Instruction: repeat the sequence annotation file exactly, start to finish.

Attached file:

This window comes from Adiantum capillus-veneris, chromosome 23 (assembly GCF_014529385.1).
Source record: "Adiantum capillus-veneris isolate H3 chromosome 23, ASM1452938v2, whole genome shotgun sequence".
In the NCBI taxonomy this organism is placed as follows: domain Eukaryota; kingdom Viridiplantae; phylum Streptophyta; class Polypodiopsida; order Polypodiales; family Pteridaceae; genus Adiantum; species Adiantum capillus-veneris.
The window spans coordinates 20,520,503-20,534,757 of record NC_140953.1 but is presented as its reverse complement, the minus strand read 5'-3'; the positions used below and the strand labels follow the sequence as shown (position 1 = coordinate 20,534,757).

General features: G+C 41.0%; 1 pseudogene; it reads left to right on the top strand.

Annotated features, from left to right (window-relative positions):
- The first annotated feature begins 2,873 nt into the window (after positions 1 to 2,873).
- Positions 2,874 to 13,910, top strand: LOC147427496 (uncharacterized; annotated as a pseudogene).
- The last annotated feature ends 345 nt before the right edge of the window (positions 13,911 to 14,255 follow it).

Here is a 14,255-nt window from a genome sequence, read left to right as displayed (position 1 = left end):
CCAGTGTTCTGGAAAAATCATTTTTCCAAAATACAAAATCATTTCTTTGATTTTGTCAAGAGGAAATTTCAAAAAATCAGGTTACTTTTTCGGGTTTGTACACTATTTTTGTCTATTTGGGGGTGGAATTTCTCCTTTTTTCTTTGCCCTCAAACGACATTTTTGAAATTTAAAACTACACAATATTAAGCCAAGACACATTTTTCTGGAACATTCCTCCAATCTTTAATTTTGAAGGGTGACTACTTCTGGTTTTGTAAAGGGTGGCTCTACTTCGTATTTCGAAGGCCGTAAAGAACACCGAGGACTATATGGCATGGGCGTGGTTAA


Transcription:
This window comes from Adiantum capillus-veneris, chromosome 23 (assembly GCF_014529385.1).
Source record: "Adiantum capillus-veneris isolate H3 chromosome 23, ASM1452938v2, whole genome shotgun sequence".
In the NCBI taxonomy this organism is placed as follows: domain Eukaryota; kingdom Viridiplantae; phylum Streptophyta; class Polypodiopsida; order Polypodiales; family Pteridaceae; genus Adiantum; species Adiantum capillus-veneris.
The window spans coordinates 20,520,503-20,534,757 of record NC_140953.1 but is presented as its reverse complement, the minus strand read 5'-3'; the positions used below and the strand labels follow the sequence as shown (position 1 = coordinate 20,534,757).

General features: G+C 41.0%; 1 pseudogene; it reads left to right on the top strand.

Annotated features, from left to right (window-relative positions):
- The first annotated feature begins 2,873 nt into the window (after positions 1 to 2,873).
- Positions 2,874 to 13,910, top strand: LOC147427496 (uncharacterized; annotated as a pseudogene).
- The last annotated feature ends 345 nt before the right edge of the window (positions 13,911 to 14,255 follow it).

Here is a 14,255-nt window from a genome sequence, read left to right as displayed (position 1 = left end):
CCAGTGTTCTGGAAAAATCATTTTTCCAAAATACAAAATCATTTCTTTGATTTTGTCAAGAGGAAATTTCAAAAAATCAGGTTACTTTTTCGGGTTTGTACACTATTTTTGTCTATTTGGGGGTGGAATTTCTCCTTTTTTCTTTGCCCTCAAACGACATTTTTGAAATTTAAAACTACACAATATTAAGCCAAGACACATTTTTCTGGAACATTCCTCCAATCTTTAATTTTGAAGGGTGACTACTTCTGGTTTTGTAAAGGGTGGCTCTACTTCGTATTTCGAAGGCCGTAAAGAACACCGAGGACTATATGGCATGGGCGTGGTTAA